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Iorg: ‘Boiling’ compassion of Jesus saves lost, enables saints, asks obedience

True compassion is not a "touchy-feely emotion," said Jeff Iorg in a sermon at Calvary Baptist Church in Greenwood, Ind., June 9. "It’s something deep down inside of you that bubbles and rumbles and grumbles and motivates and pushes you, pushes you to take action.” Iorg, newly installed president and CEO of the SBC Executive Committee, preached in the days leading up to the 2024 SBC Annual Meeting in Indiapolis. Photo by Sonya Singh


INDIANAPOLIS (BP) – The businessman at an early pastorate of Southern Baptist Convention Executive Committee President and CEO Jeff Iorg had sat an hour outside Iorg’s office awaiting his return from lunch.

“He told me something that day which shocked me then and still does today in some sense,” Iorg recalled the experience June 9 in a morning sermon at Calvary Baptist Church in Greenwood. The man who occasionally attended church professed a sin Iorg described as “wicked and evil,” that was destroying his family and soon, the man feared, his business.

The Calvary Baptist Church choir helps lead the congregation in worship June 9 prior to a sermon from SBC Executive Committee President and CEO Jeff Iorg. Photo by Sonya Singh

“Crying and sobbing aloud” in a pain he could no longer endure, the man told Iorg all that had happened before praying a quiet prayer of repentance seeking God’s deliverance.

“That’s what I’m talking about today,” Iorg said in his sermon focused on the compassion Jesus displayed in healing the lone leper in Mark 1:40-45. The same compassion that healed the leper and delivered the businessman from an all-consuming pain is the same that saves the physically, socially and spiritually hurting today. It anchors and gives strength to Christians too weary to continue in ministry, but also implores obedience to God’s Word, Iorg preached.

“The Bible says Jesus reached out His hand and touched” the leper, Iorg said. “He touched him and in that moment shattered centuries of religious tradition and spiritual legalism. Jesus did the unthinkable in front of maybe dozens, maybe hundreds, all watching to see what would happen in this moment when this filthy, defiled, vulgar, nasty man, living alone, isolated – just even the stench of him must have been offensive to everyone in the gathering – Jesus does the unthinkable. He touched him.”

Jesus saves those defiled by sin today, Iorg said, referencing 1 Corinthians 6:11: “And some of you used to be like this. But you were washed, you were sanctified, you were justified in the name of the Lord Jesus Christ and by the Spirit of our God.”

Iorg exegeted the Scripture to show what he described as a “boiling compassion … stirring from the bowels and moving in the gut” that moved Jesus to heal the leper from a physical, social and spiritual pain resulting from a law that had sealed the man’s isolation and outcast as a leper.

Calvary Baptist Pastor Dave Cook addresses his congregation June 9. Photo by Sonya Singh

The word compassion as used at the time of the biblical text is different from the compassion we know today, Iorg said, contrasting biblical compassion with the kindness, gentleness and sweetness of a typical Hallmark Channel movie.

“In the Bible when the word compassion is used, it literally is translated ‘stirring in the bowels, moving in the gut, something rumbling deep within you,’” he said. “That’s compassion. It’s not a touchy-feely emotion. It’s something deep down inside of you that bubbles and rumbles and grumbles and motivates and pushes you, pushes you to take action.”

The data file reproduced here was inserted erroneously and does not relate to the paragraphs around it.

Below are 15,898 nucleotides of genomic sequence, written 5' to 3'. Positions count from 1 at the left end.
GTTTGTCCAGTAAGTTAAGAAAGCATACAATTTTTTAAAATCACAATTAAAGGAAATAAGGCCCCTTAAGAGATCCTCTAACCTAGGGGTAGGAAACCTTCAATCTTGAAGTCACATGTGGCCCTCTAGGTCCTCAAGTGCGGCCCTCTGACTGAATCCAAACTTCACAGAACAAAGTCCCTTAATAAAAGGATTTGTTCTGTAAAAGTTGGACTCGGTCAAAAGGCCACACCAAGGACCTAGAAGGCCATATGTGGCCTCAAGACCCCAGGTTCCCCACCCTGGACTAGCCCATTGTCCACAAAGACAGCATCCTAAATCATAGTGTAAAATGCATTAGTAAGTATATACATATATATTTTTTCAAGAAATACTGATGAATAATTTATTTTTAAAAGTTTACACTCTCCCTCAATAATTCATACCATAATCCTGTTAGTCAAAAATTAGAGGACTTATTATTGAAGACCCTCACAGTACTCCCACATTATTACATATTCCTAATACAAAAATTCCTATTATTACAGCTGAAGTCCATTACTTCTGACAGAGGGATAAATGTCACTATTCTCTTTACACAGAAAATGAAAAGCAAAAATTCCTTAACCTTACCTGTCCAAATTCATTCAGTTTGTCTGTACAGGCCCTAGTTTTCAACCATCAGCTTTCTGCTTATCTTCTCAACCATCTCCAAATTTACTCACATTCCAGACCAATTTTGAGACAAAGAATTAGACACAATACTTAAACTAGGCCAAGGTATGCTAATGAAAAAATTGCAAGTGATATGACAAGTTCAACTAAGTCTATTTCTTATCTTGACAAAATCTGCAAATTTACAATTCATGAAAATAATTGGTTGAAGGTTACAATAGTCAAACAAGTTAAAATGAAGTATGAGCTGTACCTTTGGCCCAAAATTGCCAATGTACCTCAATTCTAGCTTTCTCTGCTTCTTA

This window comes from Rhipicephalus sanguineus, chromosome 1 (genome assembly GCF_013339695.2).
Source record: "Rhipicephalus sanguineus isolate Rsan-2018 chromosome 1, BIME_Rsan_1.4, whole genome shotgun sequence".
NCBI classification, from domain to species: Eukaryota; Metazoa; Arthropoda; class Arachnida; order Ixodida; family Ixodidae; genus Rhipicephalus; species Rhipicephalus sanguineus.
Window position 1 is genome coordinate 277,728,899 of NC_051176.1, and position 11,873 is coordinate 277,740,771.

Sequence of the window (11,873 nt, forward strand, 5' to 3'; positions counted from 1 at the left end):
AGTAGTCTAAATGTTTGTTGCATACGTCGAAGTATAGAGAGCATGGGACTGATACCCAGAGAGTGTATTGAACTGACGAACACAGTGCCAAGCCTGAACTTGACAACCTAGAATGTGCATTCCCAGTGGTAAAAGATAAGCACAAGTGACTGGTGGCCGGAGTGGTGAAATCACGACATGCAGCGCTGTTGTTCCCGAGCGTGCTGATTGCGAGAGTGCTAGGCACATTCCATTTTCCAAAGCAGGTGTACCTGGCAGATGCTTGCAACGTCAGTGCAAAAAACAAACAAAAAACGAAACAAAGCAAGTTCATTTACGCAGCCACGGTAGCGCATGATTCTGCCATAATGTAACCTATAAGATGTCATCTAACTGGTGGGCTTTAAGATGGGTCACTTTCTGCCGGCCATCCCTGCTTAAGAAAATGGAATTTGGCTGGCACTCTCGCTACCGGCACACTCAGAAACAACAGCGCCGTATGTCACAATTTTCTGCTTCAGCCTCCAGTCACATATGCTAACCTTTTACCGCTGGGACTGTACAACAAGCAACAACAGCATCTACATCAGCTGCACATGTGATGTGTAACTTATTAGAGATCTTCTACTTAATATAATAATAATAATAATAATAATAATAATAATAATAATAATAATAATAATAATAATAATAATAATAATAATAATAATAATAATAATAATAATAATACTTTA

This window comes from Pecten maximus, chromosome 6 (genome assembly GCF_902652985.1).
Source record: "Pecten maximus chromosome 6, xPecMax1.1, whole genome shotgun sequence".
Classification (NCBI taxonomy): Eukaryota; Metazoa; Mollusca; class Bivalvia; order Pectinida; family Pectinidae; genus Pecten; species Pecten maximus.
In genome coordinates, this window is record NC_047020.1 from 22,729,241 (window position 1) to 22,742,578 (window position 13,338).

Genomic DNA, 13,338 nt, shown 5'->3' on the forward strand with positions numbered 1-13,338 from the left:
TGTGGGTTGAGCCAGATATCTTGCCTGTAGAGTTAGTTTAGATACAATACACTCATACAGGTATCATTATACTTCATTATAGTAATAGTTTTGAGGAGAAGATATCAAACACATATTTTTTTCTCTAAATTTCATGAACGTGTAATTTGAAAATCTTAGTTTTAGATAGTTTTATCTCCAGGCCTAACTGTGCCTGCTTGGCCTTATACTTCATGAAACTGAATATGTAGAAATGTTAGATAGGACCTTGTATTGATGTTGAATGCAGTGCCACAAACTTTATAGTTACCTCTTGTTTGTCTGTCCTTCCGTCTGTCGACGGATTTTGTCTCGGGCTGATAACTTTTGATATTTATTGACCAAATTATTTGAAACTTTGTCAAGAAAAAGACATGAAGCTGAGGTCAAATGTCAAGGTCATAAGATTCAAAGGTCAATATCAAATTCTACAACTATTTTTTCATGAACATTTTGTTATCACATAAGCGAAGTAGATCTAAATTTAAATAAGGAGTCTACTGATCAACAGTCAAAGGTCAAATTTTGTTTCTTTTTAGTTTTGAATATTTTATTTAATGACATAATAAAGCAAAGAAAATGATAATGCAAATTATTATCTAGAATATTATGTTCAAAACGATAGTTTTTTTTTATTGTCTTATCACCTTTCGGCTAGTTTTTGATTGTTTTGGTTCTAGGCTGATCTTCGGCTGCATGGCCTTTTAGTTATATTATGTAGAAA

Comparable to the contemporary rendering of “boiling with anger,” compassion in the text indicates “boiling with compassion,” Iorg said. “So Jesus was boiling with something. He was moved with something. It was percolating inside of Him. It pushed Him to do something.”

In touching the leper, Jesus broke the Mosaic Law in Leviticus 13 that requires lepers live isolated from others, Iorg said, but in the same encounter exhorted the man to follow the law by presenting himself to the priest, make the prescribed offering for healing from leprosy and then rejoin society. Not only that, but Jesus exhorted the man to tell no one of the healing.

“Is that not puzzling to you as well? Remember, this is the same Jesus who told us to go to the whole world and tell them about Him,” Iorg said. “But He tells this leper, ‘Don’t tell anyone.’”

The reason for the contrast, Iorg said, is found in the context of when the story happens.

“We’re at the very beginning of Jesus’ ministry, not the end,” Iorg said. “Jesus says to this man, ‘I’ve healed you. Now listen carefully. Now I want you to obey Me.’ And I want to say it another way. ‘I want you to obey Me; I don’t want you to help me out. I don’t need help drawing a crowd. I can do that whenever I’m ready. I didn’t come to draw crowds; I came to find obedient disciples.’”

The healed man disobeyed Jesus in telling of his cleansing, thereby drawing a great crowd. Jesus wants obedient disciples, Iorg said, not those who come only for “the loaves and fishes,” referencing Jesus’ miracle of feeding the multitudes.

“My friends, I believe this is the message for the American church today,” Iorg said. Jesus has not called the church to bells and whistles nor fanfare to attract crowds. Rather, He has called the church to share the eternal Gospel with each and all, at home and abroad. My friends, we need to be focused on being obedient to that commission.”

Iorg’s sermon was among a host of events preceding the SBC 2024 Annual Meeting set for June 11-12 at the Indianapolis Convention Center.

Preceding the sermon, Calvary Baptist Senior Pastor Dave Cook moderated a Q&A with Iorg and adults during the Sunday School hour, where Iorg addressed various questions related to the SBC and the annual meeting.